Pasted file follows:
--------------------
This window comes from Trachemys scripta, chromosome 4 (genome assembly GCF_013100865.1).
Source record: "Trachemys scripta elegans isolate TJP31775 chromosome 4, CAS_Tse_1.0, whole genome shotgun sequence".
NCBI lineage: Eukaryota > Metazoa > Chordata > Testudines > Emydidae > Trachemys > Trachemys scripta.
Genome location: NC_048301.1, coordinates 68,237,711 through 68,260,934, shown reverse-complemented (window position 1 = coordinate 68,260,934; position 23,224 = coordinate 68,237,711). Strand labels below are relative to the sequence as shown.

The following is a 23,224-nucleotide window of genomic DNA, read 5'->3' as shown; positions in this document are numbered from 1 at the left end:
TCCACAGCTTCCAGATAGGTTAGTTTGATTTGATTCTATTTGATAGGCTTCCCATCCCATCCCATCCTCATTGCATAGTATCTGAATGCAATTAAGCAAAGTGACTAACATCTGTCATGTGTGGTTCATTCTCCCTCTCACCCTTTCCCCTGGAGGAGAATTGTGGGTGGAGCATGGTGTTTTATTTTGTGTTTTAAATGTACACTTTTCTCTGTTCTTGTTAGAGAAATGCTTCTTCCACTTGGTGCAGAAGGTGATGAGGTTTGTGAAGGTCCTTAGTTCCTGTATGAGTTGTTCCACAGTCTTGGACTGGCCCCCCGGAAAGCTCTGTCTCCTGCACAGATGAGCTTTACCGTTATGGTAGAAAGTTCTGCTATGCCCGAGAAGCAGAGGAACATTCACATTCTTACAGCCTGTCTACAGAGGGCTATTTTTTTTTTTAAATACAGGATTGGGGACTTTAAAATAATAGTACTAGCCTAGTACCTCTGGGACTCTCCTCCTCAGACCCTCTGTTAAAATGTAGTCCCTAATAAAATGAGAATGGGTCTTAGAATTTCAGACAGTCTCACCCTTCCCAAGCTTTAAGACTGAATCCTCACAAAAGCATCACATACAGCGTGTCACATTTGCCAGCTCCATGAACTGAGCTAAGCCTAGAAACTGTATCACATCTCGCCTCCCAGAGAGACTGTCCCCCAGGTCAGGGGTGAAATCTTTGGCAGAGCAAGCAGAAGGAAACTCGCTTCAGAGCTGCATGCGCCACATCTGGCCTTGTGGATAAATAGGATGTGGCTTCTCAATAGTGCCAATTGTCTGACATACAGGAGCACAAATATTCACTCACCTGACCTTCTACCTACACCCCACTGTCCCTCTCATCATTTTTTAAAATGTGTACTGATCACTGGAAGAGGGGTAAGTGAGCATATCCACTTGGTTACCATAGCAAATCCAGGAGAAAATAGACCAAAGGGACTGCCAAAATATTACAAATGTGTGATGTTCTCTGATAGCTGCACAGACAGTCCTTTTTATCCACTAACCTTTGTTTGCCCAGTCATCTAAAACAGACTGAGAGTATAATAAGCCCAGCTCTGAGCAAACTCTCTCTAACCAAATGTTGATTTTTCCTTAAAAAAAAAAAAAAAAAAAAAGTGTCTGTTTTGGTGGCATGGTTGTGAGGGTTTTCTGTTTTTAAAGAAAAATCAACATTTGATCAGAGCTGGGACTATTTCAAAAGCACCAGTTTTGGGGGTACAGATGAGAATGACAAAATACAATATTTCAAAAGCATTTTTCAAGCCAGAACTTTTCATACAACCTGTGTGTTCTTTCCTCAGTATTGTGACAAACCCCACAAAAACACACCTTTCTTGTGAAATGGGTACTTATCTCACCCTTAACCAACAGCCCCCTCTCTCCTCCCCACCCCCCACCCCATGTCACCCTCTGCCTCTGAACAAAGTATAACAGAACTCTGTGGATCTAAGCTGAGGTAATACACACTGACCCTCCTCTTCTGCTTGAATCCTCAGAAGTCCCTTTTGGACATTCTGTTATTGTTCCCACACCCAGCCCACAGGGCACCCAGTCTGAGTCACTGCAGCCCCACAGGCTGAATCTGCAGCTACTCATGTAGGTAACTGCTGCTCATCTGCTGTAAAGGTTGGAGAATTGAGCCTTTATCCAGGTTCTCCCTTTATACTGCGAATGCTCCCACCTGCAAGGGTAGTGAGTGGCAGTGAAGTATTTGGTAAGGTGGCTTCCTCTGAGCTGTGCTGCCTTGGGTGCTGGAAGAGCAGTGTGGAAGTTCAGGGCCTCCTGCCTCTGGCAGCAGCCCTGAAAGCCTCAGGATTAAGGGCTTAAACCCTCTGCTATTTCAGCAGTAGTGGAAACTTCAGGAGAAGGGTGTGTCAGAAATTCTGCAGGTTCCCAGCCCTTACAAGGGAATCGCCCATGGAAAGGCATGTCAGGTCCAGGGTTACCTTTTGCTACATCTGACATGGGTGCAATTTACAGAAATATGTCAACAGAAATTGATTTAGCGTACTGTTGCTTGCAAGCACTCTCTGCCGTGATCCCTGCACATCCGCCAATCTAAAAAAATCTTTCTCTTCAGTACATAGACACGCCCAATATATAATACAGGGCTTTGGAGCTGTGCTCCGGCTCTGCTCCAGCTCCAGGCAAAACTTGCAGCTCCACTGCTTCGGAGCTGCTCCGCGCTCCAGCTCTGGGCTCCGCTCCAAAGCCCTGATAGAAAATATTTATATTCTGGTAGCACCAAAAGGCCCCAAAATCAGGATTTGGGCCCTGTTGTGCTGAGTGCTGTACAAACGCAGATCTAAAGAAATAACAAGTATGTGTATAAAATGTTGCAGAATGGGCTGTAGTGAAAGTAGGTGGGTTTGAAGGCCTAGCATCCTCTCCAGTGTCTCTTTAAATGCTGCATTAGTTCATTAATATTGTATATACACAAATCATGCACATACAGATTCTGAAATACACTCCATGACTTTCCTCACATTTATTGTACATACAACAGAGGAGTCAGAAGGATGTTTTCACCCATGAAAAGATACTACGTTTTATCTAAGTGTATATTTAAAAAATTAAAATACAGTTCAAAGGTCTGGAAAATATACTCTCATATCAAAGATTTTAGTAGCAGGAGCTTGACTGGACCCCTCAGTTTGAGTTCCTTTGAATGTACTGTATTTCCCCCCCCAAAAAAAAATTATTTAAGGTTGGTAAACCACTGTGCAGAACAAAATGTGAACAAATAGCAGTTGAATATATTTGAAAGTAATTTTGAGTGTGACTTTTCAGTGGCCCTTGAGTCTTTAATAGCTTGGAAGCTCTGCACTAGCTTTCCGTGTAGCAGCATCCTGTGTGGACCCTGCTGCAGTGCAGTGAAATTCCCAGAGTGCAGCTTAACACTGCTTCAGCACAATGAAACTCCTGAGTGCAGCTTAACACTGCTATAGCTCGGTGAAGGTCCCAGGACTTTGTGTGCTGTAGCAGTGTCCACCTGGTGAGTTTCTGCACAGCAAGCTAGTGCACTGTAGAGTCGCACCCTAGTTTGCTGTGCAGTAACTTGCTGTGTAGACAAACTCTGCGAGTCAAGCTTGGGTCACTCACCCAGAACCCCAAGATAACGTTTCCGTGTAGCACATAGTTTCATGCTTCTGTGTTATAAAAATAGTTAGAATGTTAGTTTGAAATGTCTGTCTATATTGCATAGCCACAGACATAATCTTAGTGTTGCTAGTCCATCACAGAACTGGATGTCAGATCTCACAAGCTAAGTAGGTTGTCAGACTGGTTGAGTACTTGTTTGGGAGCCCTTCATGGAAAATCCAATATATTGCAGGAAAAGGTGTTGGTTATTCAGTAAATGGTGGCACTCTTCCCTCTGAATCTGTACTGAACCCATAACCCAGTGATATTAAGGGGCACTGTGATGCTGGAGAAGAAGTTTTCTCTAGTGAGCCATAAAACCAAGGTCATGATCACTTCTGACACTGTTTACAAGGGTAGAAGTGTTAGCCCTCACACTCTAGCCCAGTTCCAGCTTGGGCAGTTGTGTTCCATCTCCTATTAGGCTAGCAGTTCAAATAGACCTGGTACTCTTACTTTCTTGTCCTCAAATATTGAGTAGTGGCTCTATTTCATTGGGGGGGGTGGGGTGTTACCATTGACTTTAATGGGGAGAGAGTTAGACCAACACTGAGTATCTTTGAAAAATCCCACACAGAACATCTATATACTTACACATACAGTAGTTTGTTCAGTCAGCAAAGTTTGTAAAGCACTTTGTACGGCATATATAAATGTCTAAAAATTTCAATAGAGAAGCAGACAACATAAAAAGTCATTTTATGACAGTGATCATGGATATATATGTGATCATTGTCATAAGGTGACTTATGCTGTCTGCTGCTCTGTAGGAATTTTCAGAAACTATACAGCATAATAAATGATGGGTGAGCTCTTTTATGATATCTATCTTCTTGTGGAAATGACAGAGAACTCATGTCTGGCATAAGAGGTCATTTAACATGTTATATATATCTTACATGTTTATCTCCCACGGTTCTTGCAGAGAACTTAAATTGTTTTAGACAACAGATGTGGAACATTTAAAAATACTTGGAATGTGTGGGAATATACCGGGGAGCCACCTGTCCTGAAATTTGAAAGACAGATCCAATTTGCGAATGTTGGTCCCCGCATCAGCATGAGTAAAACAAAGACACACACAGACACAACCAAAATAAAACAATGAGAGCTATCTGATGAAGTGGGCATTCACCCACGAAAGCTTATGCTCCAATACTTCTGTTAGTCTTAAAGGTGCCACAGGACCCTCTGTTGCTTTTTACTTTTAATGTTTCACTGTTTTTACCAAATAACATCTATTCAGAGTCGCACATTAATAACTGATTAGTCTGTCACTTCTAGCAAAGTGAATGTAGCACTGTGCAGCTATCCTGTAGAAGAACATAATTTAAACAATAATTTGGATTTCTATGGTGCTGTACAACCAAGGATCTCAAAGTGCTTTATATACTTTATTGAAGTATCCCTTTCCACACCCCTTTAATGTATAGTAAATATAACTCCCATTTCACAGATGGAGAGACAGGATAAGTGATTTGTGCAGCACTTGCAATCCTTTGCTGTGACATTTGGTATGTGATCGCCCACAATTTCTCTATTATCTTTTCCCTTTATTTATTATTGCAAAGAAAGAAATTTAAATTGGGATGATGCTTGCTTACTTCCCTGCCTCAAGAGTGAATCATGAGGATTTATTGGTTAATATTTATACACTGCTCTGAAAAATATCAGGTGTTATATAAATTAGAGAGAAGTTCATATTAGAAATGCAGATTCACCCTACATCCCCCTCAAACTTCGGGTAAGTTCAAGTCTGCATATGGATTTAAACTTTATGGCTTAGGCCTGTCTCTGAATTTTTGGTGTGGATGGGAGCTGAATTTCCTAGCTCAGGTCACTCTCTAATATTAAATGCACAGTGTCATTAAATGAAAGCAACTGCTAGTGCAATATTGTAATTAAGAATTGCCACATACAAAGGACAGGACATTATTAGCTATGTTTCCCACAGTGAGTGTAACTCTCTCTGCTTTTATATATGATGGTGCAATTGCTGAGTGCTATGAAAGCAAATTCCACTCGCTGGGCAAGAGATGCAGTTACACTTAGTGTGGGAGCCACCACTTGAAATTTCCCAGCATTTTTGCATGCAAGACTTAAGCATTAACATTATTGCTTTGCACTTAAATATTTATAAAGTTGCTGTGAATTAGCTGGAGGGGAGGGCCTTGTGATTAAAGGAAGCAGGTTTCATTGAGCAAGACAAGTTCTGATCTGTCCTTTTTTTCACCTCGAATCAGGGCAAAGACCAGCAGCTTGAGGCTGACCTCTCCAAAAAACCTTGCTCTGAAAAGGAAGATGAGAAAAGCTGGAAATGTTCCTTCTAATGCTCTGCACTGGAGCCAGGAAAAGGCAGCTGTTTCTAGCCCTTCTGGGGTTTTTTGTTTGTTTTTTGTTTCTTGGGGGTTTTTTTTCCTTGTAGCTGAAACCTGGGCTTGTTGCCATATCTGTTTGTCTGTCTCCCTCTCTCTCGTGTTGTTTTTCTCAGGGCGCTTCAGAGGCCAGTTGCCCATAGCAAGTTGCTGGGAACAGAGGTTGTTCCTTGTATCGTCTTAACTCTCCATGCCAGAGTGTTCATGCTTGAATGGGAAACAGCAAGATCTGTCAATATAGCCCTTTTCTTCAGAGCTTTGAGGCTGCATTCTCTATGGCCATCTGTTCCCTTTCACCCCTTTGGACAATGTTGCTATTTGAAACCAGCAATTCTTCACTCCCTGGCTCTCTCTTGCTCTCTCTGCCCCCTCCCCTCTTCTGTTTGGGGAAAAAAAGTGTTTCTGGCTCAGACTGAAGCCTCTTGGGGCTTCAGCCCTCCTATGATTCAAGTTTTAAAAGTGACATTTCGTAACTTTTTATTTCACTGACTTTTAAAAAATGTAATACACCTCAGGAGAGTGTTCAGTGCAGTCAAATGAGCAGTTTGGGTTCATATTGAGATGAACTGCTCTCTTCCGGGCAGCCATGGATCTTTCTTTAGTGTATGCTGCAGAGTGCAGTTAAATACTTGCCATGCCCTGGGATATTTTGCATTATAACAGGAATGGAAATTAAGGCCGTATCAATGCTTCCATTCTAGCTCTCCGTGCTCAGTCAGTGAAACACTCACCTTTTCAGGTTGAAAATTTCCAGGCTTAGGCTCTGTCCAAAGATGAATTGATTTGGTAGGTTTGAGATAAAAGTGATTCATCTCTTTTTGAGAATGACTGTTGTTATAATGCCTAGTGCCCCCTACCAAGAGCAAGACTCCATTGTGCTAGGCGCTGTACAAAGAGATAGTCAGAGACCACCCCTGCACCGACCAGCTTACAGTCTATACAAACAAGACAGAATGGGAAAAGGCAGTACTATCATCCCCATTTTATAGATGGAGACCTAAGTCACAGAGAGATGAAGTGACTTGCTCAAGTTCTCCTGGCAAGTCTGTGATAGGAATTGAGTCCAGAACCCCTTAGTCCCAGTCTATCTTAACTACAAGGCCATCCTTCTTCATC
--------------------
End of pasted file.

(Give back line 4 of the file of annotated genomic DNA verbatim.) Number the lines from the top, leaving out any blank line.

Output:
Genome location: NC_048301.1, coordinates 68,237,711 through 68,260,934, shown reverse-complemented (window position 1 = coordinate 68,260,934; position 23,224 = coordinate 68,237,711). Strand labels below are relative to the sequence as shown.